Jeff Atwood (Coding Horror fame) was in for a horror when he realized that his server crashed and his data was gone and due to some reason, the backup mechanism was not working. The complete data in Coding Horror and the StackOverflow blog disappeared.
Since his blog is very popular, many archiving systems including the Google cache have copies of the pages and I hope that they have by now recovered the complete textual data. The biggest problem in this case is getting back the images. There are not many archiving services that may have the complete backup of the images in the website.
So what should Jeff do now?
Since Coding horror is a high traffic blog, I think there is a way to get back at least some of the images. (The probability of this working depends a lot on the traffic to the website and a bit of luck)
Here are the steps:
- Configure the web server to return 304 for every image request. The HTTP status code 304 means that the file is not modified and this means that the browser will fetch the file from its cache if it is present there. (credit: this SuperUser answer)
- In every page in the website, add a small script to capture the image data and send it to the server.
- Save the image data in the server.
- Convert the pixel data to get the original images.Voila!
Capturing the image data
We are going to use the Canvas functionality in HTML 5 to get back the image data.
Here is the code you should insert into the pages of the website. It gets all the images in the current page, loads it to the HTML Canvas, gets the pixel data for the image and sends it to the server through an Ajax post.
This PHP script (Can PHP rescue Jeff? To be fair, the server side code is trivial) saves the data to files in the server. Note that the files themselves will not be images, they will just contain the pixel data of the images. In addition to this, we are also saving the original file name and the image dimensions. This means that we can easily reconstruct the original images from this data. Data from every visitor is saved in a different file to just to make sure that you have enough redundancy (Watch out for his redundancy filling up your server disks)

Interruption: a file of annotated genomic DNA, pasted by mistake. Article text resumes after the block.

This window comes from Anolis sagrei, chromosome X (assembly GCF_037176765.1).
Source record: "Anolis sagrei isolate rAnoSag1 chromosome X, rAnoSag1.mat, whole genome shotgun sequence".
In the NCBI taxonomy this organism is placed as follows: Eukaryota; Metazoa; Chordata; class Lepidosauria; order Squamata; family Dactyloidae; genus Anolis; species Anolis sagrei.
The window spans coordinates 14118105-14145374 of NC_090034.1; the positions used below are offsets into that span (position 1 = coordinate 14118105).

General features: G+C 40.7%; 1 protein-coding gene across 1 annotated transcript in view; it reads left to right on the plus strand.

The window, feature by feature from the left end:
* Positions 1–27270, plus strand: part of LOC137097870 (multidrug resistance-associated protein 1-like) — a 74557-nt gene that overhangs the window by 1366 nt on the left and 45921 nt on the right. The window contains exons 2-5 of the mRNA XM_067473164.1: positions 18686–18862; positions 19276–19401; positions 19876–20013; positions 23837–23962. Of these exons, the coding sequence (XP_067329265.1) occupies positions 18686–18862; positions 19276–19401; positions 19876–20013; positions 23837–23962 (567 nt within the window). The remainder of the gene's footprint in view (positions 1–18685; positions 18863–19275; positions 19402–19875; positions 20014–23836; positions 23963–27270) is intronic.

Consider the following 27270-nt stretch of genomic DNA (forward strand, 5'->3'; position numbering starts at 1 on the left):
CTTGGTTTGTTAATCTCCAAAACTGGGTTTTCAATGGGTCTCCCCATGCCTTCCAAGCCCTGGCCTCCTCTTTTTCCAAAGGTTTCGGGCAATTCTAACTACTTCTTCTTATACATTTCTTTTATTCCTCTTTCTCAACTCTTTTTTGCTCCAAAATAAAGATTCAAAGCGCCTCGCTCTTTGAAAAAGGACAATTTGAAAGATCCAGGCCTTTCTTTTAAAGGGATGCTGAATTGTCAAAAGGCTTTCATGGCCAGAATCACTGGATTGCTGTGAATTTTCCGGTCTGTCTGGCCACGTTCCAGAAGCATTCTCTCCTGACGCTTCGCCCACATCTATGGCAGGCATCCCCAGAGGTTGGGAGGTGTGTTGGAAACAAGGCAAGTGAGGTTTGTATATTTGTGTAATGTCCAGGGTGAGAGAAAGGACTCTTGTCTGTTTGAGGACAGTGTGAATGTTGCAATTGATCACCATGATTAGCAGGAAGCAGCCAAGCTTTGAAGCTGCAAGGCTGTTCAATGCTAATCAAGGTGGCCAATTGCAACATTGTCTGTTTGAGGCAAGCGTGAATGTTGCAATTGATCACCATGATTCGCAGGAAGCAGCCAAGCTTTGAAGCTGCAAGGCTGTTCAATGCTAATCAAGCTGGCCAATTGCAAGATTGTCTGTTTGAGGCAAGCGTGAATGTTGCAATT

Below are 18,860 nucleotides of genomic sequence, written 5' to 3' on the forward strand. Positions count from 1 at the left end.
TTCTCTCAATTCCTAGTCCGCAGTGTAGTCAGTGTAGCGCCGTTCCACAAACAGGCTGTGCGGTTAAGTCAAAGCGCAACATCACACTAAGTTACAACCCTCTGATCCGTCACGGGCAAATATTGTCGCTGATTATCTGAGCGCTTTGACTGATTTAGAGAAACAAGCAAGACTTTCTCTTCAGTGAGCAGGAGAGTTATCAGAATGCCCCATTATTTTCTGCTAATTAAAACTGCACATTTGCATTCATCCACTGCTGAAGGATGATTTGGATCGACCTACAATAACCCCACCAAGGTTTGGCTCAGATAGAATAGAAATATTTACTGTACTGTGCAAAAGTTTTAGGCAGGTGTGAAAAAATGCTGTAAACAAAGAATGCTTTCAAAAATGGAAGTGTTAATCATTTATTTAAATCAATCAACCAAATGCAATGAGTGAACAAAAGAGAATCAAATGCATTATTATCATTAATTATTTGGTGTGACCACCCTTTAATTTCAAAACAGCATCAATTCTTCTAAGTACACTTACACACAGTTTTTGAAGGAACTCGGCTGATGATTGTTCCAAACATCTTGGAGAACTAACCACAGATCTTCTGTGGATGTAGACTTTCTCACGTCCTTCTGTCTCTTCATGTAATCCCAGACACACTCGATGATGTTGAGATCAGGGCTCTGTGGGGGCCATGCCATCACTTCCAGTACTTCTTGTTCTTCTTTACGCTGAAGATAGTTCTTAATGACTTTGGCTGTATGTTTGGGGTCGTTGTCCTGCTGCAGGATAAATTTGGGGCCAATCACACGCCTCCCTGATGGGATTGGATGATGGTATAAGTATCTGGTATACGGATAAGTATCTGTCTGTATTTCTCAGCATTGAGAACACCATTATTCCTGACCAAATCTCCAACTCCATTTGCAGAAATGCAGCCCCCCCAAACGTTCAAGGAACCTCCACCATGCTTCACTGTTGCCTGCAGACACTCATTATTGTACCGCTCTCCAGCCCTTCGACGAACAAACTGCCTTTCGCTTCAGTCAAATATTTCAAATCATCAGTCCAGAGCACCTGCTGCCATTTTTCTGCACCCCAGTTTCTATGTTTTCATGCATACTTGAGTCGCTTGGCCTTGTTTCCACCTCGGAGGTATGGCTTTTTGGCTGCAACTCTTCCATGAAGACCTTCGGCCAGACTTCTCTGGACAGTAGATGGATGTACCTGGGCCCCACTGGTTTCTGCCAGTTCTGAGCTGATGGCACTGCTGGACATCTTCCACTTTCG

Remember that this is a proof of concept code. You will have to modify it to use it in regular production environments and to get some real use from it. There are many limitations to this code. It goes without saying that you will get the image data back from the users only if they have the images cached in their browsers. This script will work only in the latest versions of Chrome, Firefox, Safari, Opera etc. (Don’t ever expect it to work in IE for the next decade). In addition to this, remember that the pixel data will be many times bigger than the original file size and you may have to carefully analyze the disk space usage of this script. (I guess in an emergency, none of these really matters).
You should edit the post URL in the script to match your domain name.
Finally, I have tested the code and it seems to be working (for me, at least). You need to include JQuery in the pages using this script and remember that due to security restrictions in the browsers, you will have to place all these files under the same domain name. Please tell me if there are any other flaws in the code.
[Updated: code changes to reduce the file size by 50%. The decimal numbers were converted to hex and the spaces in between the numbers removed. The file sizes can be further reduced by using the full character set.]